Eccles Borough Band
  12. meandmycornet

    meandmycornet Active Member

    It definately a mixture of both, cos my mum is musical and my dad doesn't have a musical bone in his body! My brother and I were encouraged musically from an early age by both parents but it was mum who got us into brass banding! Although I don't think I could have been born into a more brassy musical family! My great uncle Jack Clayton was a brass teacher and conductor and taught all the family to play so everyone in my family at some point in their life has played a brass instrument or played in a brass band!

    Ooooh and Vonny, how long have you played in Eccles Borough? my mum (liz loftus) used to play for them about 15/16 years ago!
  13. vonny

    vonny Member

    fiona i have been with eccles about 4 months, so i'm a newbie! Val who has been with eccles forever;) will probably know your mum - i will mention it to her at the next practice.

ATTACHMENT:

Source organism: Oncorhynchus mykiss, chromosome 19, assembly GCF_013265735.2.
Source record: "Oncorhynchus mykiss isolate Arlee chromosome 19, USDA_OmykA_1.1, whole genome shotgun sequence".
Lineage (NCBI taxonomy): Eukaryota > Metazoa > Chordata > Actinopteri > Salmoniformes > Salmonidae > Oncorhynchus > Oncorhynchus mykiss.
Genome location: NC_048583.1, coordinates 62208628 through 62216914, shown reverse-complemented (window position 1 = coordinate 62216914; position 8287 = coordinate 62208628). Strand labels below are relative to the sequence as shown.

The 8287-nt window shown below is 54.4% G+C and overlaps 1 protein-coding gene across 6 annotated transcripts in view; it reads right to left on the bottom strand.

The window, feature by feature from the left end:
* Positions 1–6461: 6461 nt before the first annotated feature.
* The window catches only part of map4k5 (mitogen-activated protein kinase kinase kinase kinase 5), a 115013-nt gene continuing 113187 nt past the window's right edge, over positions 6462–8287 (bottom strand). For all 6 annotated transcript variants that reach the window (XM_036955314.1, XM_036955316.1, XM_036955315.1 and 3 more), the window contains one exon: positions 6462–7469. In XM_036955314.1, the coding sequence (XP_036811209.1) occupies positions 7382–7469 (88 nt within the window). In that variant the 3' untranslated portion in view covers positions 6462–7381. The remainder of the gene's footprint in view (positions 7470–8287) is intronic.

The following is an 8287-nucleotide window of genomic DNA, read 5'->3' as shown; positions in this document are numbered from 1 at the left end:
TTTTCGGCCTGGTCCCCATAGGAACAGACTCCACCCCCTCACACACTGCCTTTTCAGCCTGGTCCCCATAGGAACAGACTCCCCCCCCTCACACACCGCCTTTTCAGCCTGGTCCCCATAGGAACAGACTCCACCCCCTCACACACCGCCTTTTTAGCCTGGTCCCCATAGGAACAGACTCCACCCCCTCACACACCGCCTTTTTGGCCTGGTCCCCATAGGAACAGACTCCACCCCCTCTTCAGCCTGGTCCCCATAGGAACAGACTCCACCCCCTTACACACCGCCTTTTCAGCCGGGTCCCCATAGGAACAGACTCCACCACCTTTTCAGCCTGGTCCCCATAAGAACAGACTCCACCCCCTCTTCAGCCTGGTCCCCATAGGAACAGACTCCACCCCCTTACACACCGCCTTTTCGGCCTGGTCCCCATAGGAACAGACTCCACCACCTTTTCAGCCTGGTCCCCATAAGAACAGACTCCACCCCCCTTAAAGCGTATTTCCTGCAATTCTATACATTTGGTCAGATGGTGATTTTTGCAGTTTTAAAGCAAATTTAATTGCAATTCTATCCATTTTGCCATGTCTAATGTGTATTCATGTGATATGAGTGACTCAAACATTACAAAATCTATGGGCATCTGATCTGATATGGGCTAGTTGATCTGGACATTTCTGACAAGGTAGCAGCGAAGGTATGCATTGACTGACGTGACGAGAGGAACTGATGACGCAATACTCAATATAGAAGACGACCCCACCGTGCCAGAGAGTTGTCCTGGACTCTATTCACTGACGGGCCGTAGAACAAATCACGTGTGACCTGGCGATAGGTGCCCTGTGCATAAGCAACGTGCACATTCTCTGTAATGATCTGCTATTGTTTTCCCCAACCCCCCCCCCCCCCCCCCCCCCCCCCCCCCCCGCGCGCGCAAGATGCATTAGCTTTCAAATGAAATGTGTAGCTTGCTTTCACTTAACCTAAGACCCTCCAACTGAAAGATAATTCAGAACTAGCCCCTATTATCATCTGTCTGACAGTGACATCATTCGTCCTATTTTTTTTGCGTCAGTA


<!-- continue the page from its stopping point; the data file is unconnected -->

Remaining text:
Eccles Borough Band
  14. Meg

    Meg Member

    My parents aren't overly muscial, although they learnt the basics as children. My two older brothers and I were all encouraged to play from an early age, first the piano, then brass instruments. Now, the interesting part is that one of my brothers was adopted by my parents at three months old and despite having exactly the same lessons as myself and my oldest brother he really wasn't much cop! Pretty painful to listen to in fact! He took early retirement from music at the age of ten and is now a navigator on Tornados in the RAF. My oldest brother on the other hand was pretty handy on Eb bass and as for me, well, I try! This doesn't prove anything of course, but I thought it was an interesting point.
  15. sevenhelz

    sevenhelz Active Member

    my mother sings but my dad claims not to be musical. my brother and sister did play instruments years ago, in fact my brother played euphonium, saxophone and french horn. so the musicality itself could run in the family, or could be taught - but an ear for pitch etc is surely natural? also, i could never get a note out of wind instruments at all so i am naturally suited for brass! don't quite know what my point was but it's an interesting debate.
  16. Naomi McFadyen

    Naomi McFadyen New Member